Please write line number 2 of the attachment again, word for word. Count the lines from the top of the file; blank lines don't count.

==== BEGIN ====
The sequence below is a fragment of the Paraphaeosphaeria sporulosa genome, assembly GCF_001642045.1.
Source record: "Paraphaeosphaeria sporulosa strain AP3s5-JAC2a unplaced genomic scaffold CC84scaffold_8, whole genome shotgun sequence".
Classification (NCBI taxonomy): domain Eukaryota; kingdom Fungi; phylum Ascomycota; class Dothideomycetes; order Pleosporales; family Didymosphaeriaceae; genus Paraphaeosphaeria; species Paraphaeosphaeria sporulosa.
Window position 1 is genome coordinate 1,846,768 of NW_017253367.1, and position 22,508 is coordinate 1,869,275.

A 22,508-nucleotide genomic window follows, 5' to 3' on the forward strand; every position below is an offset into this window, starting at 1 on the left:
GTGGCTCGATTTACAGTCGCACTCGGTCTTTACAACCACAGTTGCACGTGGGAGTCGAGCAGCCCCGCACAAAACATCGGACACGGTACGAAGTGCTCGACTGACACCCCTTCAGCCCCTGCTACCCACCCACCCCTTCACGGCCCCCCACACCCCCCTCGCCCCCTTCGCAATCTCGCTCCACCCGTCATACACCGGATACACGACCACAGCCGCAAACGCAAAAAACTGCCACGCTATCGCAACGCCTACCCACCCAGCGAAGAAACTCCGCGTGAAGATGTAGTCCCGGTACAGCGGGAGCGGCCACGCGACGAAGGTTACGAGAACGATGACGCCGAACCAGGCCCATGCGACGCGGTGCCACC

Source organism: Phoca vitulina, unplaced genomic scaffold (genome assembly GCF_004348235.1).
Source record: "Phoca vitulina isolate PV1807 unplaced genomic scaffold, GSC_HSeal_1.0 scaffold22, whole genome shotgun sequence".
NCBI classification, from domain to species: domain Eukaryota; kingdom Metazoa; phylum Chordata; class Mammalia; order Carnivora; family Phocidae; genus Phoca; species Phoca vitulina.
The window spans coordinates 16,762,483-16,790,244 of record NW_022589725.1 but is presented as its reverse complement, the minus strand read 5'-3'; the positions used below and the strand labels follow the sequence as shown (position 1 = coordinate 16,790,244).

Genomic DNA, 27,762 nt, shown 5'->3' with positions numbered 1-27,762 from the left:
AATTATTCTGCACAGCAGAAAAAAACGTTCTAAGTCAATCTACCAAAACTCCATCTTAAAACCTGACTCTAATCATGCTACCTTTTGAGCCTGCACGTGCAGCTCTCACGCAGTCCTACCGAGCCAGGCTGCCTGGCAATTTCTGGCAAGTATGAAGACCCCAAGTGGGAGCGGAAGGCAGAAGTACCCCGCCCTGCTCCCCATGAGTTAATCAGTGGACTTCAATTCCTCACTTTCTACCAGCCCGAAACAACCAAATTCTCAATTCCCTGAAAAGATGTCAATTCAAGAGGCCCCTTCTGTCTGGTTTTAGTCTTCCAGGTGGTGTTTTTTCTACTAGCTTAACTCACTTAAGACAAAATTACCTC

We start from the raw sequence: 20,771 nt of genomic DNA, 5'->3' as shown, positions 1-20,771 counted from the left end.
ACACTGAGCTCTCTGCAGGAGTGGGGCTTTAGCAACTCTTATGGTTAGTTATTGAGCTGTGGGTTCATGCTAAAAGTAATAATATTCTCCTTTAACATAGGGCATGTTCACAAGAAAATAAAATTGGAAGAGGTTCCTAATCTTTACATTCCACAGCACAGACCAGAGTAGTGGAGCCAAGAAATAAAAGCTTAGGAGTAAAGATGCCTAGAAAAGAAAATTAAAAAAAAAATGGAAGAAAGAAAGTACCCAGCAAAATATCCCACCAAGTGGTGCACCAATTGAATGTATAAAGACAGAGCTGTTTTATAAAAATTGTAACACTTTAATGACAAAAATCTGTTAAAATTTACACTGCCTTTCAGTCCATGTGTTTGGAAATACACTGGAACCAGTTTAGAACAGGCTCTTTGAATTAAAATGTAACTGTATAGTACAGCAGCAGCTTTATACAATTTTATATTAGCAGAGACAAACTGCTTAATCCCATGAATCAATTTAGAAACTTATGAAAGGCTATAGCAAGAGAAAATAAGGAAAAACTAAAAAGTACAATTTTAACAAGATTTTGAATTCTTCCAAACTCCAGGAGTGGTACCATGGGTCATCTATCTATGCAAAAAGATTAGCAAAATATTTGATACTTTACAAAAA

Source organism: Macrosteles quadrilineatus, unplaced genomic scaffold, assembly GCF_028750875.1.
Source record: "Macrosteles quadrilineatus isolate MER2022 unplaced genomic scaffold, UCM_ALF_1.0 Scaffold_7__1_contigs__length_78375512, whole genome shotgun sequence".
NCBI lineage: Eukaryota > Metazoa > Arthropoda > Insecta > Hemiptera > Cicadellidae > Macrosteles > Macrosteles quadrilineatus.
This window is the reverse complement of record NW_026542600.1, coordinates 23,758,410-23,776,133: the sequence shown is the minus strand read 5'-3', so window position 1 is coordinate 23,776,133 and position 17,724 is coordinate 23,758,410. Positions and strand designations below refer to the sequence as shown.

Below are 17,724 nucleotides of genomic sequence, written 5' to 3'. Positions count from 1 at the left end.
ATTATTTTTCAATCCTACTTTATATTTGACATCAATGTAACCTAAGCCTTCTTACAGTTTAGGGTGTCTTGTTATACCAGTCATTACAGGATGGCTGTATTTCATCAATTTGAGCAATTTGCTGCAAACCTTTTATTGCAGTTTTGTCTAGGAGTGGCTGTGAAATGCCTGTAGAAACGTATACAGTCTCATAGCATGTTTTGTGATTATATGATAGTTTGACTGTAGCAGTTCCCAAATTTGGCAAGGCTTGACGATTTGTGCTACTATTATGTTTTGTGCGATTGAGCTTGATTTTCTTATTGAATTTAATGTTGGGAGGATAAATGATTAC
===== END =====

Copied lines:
Source record: "Paraphaeosphaeria sporulosa strain AP3s5-JAC2a unplaced genomic scaffold CC84scaffold_8, whole genome shotgun sequence".